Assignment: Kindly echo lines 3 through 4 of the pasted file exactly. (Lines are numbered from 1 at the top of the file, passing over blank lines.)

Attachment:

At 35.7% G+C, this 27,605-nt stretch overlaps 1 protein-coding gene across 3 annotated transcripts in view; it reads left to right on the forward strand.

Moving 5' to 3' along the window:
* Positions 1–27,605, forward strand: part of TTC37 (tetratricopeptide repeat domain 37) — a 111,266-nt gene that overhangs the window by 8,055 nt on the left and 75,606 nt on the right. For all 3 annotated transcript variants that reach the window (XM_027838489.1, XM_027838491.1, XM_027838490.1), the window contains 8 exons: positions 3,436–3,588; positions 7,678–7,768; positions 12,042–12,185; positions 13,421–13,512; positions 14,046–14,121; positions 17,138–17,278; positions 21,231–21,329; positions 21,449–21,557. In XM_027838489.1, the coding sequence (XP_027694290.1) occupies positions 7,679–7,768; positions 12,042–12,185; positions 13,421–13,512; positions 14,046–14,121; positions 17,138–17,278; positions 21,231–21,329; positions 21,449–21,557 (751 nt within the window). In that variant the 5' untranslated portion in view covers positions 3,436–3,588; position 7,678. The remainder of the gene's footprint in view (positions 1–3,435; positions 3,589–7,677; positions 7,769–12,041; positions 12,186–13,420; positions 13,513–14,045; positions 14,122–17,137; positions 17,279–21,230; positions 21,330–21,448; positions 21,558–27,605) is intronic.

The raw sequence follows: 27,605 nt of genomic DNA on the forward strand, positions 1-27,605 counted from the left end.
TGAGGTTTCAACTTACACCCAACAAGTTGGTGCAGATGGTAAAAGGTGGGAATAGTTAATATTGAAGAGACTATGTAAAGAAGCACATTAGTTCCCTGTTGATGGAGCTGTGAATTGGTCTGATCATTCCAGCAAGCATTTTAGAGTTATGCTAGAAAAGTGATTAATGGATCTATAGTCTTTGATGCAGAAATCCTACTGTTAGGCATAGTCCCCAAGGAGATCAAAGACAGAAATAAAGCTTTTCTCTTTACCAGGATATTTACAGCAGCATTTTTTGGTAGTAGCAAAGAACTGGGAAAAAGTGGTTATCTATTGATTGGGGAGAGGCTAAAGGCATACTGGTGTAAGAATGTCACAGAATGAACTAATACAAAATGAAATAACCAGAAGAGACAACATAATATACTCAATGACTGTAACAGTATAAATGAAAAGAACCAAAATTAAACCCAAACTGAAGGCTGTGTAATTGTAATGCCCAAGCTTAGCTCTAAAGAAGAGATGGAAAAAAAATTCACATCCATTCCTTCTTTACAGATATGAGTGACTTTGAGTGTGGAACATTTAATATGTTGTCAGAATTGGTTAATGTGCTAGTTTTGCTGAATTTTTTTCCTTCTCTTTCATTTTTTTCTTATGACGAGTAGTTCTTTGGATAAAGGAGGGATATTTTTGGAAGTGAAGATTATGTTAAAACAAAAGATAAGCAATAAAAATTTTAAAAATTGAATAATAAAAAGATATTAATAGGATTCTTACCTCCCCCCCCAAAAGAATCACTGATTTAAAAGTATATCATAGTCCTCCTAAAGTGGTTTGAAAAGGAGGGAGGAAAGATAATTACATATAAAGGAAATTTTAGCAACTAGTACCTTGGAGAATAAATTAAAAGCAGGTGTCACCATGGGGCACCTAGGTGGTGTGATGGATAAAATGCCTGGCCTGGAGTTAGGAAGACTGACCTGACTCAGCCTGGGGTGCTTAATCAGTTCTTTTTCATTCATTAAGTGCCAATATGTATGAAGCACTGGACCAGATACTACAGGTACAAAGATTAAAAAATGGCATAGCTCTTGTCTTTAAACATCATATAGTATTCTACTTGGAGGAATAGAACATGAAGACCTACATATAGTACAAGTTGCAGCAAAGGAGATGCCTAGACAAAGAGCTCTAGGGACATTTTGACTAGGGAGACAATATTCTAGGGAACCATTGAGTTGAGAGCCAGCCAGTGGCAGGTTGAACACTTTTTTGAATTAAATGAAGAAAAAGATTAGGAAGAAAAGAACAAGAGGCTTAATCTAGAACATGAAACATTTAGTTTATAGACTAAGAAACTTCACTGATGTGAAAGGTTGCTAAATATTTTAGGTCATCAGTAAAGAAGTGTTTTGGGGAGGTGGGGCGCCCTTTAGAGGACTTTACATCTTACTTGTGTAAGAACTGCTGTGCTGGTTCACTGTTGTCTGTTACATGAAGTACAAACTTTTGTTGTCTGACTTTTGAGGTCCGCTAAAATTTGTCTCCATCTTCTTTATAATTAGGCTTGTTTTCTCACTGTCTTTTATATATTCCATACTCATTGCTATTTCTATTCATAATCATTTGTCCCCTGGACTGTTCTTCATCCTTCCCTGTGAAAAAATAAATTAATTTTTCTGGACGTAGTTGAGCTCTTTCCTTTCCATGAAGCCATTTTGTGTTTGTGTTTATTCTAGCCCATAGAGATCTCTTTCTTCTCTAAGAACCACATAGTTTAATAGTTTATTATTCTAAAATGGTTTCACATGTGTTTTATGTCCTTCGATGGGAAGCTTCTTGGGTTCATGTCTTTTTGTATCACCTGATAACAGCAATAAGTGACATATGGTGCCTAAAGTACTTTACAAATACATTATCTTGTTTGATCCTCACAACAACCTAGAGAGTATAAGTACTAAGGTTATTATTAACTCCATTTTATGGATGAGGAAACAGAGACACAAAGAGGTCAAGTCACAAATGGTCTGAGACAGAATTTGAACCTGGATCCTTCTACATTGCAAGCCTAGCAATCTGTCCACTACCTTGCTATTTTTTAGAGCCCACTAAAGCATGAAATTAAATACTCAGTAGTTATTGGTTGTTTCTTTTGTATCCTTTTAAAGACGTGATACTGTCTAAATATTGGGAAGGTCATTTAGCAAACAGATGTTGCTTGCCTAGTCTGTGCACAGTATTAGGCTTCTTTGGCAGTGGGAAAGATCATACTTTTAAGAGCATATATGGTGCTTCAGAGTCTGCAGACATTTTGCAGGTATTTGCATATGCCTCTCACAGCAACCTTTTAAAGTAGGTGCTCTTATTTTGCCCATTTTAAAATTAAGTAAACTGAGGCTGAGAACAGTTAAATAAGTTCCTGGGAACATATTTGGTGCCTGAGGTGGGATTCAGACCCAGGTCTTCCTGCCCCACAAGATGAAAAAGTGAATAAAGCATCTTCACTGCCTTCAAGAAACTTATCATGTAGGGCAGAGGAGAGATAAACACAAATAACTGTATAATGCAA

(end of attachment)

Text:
* Positions 1–27,605, forward strand: part of TTC37 (tetratricopeptide repeat domain 37) — a 111,266-nt gene that overhangs the window by 8,055 nt on the left and 75,606 nt on the right. For all 3 annotated transcript variants that reach the window (XM_027838489.1, XM_027838491.1, XM_027838490.1), the window contains 8 exons: positions 3,436–3,588; positions 7,678–7,768; positions 12,042–12,185; positions 13,421–13,512; positions 14,046–14,121; positions 17,138–17,278; positions 21,231–21,329; positions 21,449–21,557. In XM_027838489.1, the coding sequence (XP_027694290.1) occupies positions 7,679–7,768; positions 12,042–12,185; positions 13,421–13,512; positions 14,046–14,121; positions 17,138–17,278; positions 21,231–21,329; positions 21,449–21,557 (751 nt within the window). In that variant the 5' untranslated portion in view covers positions 3,436–3,588; position 7,678. The remainder of the gene's footprint in view (positions 1–3,435; positions 3,589–7,677; positions 7,769–12,041; positions 12,186–13,420; positions 13,513–14,045; positions 14,122–17,137; positions 17,279–21,230; positions 21,330–21,448; positions 21,558–27,605) is intronic.

The raw sequence follows: 27,605 nt of genomic DNA on the forward strand, positions 1-27,605 counted from the left end.